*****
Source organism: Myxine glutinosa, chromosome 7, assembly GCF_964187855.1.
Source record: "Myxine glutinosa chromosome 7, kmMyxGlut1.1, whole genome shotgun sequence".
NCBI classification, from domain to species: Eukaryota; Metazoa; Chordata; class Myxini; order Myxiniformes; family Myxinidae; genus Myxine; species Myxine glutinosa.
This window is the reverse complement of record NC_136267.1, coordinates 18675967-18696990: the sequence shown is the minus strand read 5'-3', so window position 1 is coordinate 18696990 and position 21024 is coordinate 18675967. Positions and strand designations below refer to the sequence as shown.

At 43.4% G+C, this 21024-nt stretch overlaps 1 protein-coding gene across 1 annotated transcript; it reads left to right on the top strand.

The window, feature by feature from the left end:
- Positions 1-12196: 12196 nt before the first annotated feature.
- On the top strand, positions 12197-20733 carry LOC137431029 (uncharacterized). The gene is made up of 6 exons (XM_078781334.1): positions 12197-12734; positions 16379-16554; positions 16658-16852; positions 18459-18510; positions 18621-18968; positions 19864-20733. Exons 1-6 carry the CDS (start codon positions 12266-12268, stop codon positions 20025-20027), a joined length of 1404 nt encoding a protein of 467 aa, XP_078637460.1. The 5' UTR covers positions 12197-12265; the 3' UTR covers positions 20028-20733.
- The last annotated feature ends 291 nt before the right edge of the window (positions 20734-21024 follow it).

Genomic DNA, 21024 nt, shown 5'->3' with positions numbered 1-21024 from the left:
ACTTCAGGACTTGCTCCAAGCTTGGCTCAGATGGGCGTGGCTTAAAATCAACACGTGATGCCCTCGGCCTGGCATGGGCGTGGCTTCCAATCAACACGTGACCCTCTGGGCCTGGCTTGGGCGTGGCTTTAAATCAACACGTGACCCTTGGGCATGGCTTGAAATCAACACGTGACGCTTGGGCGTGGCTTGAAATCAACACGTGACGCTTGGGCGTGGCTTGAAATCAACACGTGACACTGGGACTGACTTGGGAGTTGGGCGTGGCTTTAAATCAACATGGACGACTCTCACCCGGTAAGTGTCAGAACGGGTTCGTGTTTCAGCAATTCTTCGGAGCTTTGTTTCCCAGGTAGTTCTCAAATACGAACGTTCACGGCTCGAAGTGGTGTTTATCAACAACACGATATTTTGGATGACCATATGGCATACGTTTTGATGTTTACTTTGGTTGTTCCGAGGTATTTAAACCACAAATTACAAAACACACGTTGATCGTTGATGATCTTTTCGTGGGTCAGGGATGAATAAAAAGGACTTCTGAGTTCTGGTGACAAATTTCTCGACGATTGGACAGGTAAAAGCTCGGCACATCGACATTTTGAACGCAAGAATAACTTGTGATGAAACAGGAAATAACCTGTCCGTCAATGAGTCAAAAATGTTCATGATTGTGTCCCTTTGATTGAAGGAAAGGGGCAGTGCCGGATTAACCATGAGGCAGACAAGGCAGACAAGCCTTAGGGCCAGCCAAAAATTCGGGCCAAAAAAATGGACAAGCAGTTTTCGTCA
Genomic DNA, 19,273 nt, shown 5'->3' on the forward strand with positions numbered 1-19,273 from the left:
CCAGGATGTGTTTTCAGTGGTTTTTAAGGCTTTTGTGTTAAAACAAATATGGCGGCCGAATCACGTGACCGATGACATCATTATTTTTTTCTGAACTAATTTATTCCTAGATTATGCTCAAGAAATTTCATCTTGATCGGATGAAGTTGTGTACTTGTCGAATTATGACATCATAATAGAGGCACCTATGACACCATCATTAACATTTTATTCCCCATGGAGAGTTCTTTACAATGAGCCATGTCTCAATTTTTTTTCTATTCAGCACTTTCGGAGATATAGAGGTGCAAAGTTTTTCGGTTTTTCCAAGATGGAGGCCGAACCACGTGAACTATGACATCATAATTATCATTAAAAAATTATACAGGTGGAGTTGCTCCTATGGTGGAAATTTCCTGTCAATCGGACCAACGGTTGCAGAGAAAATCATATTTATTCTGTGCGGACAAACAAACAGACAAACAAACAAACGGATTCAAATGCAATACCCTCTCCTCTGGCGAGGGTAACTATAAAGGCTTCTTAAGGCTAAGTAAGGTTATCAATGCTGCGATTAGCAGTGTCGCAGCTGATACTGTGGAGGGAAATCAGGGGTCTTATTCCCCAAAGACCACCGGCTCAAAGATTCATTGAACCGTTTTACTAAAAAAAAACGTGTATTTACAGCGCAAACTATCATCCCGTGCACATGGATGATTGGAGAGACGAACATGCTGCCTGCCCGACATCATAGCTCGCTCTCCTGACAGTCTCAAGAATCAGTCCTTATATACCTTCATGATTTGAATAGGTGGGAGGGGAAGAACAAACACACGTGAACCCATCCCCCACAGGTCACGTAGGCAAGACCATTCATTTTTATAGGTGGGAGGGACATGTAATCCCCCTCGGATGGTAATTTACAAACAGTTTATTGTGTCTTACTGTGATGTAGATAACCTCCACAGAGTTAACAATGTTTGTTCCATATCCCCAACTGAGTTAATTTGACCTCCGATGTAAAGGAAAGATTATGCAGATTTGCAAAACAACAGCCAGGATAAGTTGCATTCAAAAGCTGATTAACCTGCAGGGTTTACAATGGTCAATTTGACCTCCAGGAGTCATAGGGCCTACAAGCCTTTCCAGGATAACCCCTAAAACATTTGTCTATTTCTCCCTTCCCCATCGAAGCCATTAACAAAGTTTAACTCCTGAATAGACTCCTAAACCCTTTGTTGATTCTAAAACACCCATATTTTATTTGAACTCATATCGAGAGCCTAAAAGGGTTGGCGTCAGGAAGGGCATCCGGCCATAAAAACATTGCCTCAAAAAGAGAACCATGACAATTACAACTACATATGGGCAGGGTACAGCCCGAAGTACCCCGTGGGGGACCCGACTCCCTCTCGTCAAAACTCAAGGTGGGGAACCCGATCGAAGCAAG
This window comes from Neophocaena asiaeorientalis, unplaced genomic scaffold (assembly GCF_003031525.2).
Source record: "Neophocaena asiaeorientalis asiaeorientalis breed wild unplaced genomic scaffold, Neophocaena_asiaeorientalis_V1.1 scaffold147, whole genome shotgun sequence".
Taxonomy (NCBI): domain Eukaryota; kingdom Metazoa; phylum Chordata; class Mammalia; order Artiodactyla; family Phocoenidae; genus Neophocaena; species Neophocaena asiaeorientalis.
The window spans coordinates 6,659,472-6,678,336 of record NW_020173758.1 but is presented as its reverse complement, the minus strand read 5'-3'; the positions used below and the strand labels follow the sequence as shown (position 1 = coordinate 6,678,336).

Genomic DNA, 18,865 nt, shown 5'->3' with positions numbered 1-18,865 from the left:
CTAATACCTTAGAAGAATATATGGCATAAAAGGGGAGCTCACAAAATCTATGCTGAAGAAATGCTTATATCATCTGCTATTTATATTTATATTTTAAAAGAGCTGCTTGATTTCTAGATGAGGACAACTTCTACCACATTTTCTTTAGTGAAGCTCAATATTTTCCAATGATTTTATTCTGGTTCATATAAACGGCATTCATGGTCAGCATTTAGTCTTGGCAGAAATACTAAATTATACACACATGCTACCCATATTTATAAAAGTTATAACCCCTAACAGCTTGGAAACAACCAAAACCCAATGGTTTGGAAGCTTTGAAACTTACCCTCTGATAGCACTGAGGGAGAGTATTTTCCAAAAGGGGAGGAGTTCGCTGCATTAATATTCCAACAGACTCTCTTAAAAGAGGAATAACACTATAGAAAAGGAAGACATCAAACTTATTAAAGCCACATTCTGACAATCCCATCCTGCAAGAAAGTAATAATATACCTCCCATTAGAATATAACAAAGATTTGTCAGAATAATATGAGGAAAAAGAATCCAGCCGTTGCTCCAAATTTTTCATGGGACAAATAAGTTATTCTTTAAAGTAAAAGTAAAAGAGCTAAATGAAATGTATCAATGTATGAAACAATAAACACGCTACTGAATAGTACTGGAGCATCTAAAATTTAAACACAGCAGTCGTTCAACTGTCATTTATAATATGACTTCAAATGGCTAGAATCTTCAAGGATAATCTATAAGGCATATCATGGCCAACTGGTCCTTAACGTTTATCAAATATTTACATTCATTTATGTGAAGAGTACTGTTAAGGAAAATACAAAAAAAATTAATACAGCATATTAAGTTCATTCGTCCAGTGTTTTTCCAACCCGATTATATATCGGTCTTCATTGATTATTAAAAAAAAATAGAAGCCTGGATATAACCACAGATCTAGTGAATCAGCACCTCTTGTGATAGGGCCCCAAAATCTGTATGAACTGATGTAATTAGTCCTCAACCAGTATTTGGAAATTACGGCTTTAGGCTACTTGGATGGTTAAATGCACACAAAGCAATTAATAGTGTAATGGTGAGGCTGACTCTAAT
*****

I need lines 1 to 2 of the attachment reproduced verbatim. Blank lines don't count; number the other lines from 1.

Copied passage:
Source organism: Myxine glutinosa, chromosome 7, assembly GCF_964187855.1.
Source record: "Myxine glutinosa chromosome 7, kmMyxGlut1.1, whole genome shotgun sequence".